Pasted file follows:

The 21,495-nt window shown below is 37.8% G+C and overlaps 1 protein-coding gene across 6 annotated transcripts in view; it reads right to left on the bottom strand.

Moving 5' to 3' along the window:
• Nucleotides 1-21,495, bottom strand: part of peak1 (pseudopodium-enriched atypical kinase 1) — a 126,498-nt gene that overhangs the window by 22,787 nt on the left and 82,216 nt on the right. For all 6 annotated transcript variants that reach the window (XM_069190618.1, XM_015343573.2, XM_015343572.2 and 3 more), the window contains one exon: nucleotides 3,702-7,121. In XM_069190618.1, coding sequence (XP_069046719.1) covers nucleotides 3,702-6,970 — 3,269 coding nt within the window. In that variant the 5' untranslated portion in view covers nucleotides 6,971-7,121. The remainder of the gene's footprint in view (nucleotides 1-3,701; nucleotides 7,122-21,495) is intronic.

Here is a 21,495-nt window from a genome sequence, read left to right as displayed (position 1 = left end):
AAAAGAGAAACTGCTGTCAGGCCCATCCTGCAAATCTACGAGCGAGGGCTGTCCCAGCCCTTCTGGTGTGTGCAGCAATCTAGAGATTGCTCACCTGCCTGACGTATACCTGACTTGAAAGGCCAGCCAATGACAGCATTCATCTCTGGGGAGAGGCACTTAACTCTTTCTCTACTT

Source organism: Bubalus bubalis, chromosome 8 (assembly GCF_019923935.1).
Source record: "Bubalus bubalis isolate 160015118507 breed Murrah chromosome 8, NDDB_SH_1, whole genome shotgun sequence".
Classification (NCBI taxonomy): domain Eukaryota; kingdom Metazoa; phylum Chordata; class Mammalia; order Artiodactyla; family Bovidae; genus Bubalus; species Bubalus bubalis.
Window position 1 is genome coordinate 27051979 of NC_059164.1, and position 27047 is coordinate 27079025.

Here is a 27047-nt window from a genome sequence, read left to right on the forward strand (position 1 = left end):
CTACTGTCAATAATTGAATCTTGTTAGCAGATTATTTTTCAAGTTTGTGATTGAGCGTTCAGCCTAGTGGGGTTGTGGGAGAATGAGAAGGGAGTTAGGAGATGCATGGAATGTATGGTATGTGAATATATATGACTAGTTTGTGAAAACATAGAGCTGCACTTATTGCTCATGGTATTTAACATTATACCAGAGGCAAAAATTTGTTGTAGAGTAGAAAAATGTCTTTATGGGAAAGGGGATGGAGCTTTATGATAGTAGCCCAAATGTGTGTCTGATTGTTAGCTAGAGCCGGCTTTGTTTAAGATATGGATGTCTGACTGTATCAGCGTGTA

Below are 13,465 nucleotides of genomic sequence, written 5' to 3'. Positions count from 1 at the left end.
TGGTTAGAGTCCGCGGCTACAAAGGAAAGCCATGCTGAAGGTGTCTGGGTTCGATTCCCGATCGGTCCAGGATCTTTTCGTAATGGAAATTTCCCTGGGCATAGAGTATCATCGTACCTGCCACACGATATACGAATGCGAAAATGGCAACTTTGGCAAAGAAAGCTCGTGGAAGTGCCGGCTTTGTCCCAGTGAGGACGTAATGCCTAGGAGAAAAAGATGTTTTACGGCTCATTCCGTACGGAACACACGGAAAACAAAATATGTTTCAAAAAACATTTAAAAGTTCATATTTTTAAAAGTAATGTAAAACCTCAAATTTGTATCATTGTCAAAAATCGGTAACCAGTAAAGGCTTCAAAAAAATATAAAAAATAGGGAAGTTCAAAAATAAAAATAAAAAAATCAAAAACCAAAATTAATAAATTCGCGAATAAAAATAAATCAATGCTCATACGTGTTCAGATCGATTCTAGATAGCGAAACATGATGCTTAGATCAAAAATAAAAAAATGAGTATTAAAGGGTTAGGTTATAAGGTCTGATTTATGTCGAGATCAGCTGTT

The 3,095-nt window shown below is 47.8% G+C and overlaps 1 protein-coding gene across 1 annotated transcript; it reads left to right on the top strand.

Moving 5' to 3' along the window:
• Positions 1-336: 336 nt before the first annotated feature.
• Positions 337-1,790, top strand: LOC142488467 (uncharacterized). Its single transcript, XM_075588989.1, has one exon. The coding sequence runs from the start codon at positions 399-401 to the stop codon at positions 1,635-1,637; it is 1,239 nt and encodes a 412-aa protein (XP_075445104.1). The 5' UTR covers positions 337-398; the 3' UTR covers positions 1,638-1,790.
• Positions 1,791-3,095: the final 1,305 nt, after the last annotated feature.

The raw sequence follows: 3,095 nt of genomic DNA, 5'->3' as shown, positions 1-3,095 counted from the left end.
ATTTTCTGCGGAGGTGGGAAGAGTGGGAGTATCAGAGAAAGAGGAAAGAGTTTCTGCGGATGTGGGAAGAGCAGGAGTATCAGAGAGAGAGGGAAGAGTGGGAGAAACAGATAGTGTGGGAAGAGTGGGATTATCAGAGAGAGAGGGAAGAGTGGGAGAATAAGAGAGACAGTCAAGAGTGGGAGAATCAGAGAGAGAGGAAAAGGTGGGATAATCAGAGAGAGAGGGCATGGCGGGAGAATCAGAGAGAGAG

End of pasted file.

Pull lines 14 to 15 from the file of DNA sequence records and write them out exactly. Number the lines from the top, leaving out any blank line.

The 3,095-nt window shown below is 47.8% G+C and overlaps 1 protein-coding gene across 1 annotated transcript; it reads left to right on the top strand.

Moving 5' to 3' along the window: